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February 26, 2020

SCOTUS unanimously rejects effort to narrow ACCA-predicate drug crimes in Shular

Much of the never-ending Armed Career Criminal Act litigation concerns the reach of ACCA's "violent felony" definitions as predicate priors for applying the statute's extreme 15-year mandatory minimum term.  But the Supreme Court addressed unanimously today in Shular v. United States, No. 18–6662 (S. Ct. Feb. 26, 2020) (available here), the reach of the ACCA predicate provision defining "serious drug offense."  And while defendants have often prevailed on challenges to broad application of "violent felony," the unanimous opinion by Justice Ginsburg in Shular turns away a defense effort to limit what qualifies as a "serious drug felony."  Here is the full start to the Court's opinion:

The Armed Career Criminal Act (ACCA), 18 U.S.C. §924(e), mandates a 15-year minimum sentence of imprisonment for certain defendants with prior convictions for a “serious drug offense.”  A state offense ranks as a “serious drug offense” only if it “involv[es] manufacturing, distributing, or possessing with intent to manufacture or distribute, a controlled substance.” §924(e)(2)(A)(ii).  This case concerns the methodology courts use to apply that definition.

While the parties agree that a court should look to the state offense’s elements, they disagree over what the court should measure those elements against.  In the Government’s view, the court should ask whether those elements involve the conduct identified in §924(e)(2)(A)(ii) — namely, “manufacturing, distributing, or possessing with intent to manufacture or distribute, a controlled substance.”  Petitioner Eddie Lee Shular, however, contends that the terms employed in the statute identify not conduct, but offenses.  In his view, those terms are shorthand for the elements of the offenses as commonly understood.  According to Shular, the court must first identify the elements of the “generic” offense, then ask whether the elements of the state offense match those of the generic crime.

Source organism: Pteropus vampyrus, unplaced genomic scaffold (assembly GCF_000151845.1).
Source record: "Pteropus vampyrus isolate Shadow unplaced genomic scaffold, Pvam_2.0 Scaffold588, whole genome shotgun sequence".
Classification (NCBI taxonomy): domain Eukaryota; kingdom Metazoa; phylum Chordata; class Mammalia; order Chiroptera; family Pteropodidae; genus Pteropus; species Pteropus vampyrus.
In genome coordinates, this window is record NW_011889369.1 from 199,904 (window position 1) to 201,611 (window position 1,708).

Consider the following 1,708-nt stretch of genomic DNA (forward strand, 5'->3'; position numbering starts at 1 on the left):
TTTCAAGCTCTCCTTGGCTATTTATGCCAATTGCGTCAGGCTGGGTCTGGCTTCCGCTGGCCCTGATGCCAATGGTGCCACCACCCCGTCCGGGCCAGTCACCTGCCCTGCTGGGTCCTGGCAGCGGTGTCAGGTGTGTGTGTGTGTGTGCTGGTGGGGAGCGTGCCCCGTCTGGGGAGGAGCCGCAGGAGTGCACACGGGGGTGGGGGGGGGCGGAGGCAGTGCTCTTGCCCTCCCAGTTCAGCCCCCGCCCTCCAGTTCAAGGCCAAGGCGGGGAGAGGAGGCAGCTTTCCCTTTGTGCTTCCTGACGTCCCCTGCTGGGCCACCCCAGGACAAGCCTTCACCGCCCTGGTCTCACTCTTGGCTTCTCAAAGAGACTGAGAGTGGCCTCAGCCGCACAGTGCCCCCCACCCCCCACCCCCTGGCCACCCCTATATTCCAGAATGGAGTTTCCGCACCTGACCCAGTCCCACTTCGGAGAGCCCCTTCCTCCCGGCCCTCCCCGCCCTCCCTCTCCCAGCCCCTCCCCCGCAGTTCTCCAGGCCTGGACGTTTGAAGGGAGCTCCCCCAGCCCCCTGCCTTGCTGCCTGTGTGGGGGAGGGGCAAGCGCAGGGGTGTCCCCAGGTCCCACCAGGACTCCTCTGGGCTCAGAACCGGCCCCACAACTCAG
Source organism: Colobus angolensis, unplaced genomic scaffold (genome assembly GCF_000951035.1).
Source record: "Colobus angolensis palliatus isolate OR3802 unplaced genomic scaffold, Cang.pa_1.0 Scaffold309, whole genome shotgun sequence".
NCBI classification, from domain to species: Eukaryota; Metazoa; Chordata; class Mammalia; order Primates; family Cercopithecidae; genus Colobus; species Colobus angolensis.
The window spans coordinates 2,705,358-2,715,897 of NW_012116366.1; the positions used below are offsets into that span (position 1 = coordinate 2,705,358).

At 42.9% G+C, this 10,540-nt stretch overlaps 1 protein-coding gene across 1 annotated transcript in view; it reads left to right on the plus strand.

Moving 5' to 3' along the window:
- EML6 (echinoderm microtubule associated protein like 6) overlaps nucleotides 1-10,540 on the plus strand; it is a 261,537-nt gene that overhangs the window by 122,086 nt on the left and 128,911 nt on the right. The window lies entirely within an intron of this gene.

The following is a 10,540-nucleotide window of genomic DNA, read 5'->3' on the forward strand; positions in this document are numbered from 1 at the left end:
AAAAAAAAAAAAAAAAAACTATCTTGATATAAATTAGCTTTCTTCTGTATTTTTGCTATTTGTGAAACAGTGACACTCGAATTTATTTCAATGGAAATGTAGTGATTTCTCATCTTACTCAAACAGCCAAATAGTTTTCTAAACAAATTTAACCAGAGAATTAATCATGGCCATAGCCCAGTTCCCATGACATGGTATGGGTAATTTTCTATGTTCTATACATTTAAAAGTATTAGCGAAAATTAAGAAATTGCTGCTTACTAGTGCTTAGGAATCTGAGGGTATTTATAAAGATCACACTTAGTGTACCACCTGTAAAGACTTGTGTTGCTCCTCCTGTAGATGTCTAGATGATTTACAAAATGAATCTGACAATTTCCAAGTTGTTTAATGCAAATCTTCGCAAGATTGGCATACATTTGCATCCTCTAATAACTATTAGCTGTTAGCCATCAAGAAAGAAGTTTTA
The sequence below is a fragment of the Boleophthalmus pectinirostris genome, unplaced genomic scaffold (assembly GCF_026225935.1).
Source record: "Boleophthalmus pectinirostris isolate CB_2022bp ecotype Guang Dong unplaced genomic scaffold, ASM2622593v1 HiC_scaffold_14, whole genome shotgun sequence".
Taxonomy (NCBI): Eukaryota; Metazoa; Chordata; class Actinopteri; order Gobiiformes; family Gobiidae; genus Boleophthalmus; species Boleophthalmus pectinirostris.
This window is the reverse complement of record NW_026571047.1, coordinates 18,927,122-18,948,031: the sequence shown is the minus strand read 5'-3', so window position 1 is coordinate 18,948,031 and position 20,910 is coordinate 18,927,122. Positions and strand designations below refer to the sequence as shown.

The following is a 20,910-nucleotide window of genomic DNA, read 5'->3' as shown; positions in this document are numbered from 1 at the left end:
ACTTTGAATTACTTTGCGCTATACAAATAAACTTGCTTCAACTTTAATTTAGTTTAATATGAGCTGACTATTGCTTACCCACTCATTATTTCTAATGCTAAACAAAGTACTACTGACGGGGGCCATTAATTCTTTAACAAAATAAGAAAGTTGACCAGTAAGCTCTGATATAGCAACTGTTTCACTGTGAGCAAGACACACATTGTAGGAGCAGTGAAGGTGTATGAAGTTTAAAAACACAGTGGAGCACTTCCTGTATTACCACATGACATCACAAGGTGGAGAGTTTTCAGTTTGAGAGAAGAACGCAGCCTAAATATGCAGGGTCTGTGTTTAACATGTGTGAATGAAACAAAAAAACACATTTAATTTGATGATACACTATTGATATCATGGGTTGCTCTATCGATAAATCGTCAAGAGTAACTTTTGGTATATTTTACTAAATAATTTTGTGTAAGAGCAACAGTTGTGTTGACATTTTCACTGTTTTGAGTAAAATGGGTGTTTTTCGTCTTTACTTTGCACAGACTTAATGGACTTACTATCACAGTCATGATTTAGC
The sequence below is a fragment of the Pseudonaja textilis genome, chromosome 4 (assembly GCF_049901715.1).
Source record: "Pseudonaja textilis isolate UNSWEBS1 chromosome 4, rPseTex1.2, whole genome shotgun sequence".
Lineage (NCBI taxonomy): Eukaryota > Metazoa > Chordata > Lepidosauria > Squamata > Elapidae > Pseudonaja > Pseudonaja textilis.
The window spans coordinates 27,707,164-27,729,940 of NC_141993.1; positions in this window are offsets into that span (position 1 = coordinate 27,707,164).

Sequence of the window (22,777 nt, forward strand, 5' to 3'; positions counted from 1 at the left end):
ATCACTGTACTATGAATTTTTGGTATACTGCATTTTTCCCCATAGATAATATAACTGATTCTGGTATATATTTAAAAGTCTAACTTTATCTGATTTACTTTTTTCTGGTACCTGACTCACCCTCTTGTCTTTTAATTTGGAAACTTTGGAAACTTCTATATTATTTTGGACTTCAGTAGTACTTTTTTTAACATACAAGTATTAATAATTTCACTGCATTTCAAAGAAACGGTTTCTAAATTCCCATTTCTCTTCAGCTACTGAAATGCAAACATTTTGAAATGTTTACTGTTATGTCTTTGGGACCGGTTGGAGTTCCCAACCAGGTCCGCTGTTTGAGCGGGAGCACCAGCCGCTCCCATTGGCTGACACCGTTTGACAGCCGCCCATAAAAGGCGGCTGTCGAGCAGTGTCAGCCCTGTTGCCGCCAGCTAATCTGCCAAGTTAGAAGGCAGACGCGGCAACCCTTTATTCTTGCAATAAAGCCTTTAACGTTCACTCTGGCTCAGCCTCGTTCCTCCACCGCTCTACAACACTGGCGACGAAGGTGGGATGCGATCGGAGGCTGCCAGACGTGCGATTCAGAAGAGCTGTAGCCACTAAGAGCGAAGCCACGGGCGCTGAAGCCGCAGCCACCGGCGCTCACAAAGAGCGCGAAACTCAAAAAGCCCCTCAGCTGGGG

Under the approach he advances, Shular argues, his sentence is not subject to ACCA enhancement.  The generic offenses named in §924(e)(2)(A)(ii), as Shular understands them, include a mens rea element of knowledge that the substance is illicit.  He emphasizes that his prior convictions were for state offenses that do not make knowledge of the substance’s illegality an element of the offense; the state offenses, he therefore maintains, do not match the generic offenses in §924(e)(2)(A)(ii).

The question presented: Does §924(e)(2)(A)(ii)’s “serious drug offense” definition call for a comparison to a generic offense?  We hold it does not.  The “serious drug offense” definition requires only that the state offense involve the conduct specified in the federal statute; it does not require that the state offense match certain generic offenses.

Even for hard-core ACCA fans (and you know who you are), there does not seem to be all that much of great significance in Shular (beyond a reminder that rulings for prosecutors can still sometimes garner unanimity from this Court).  There is an intriguing coda to the Shular ruling in the form of a three-page concurrence by Justice Kavanaugh in order to "elaborate on why the rule of lenity does not apply here."  In his elaboration, Justice Kavanaugh seems mostly just to reiterate basic doctrinal statements about the rule of lenity from past SCOTUS cases, so I am not quite sure what the separate opinion was designed to achieve (beyond giving the Justice an excuse to cite his own Harvard Law Review article: "Kavanaugh, Fixing Statutory Interpretation, 129 Harv. L. Rev. 2118 (2016)).

February 26, 2020 at 01:35 PM | Permalink

Comments

And the violent felony prong would have been so much simpler if SCOTUS had followed this course when originally faced with the question.

Posted by: Soronel Haetir | Feb 27, 2020 4:48:17 PM

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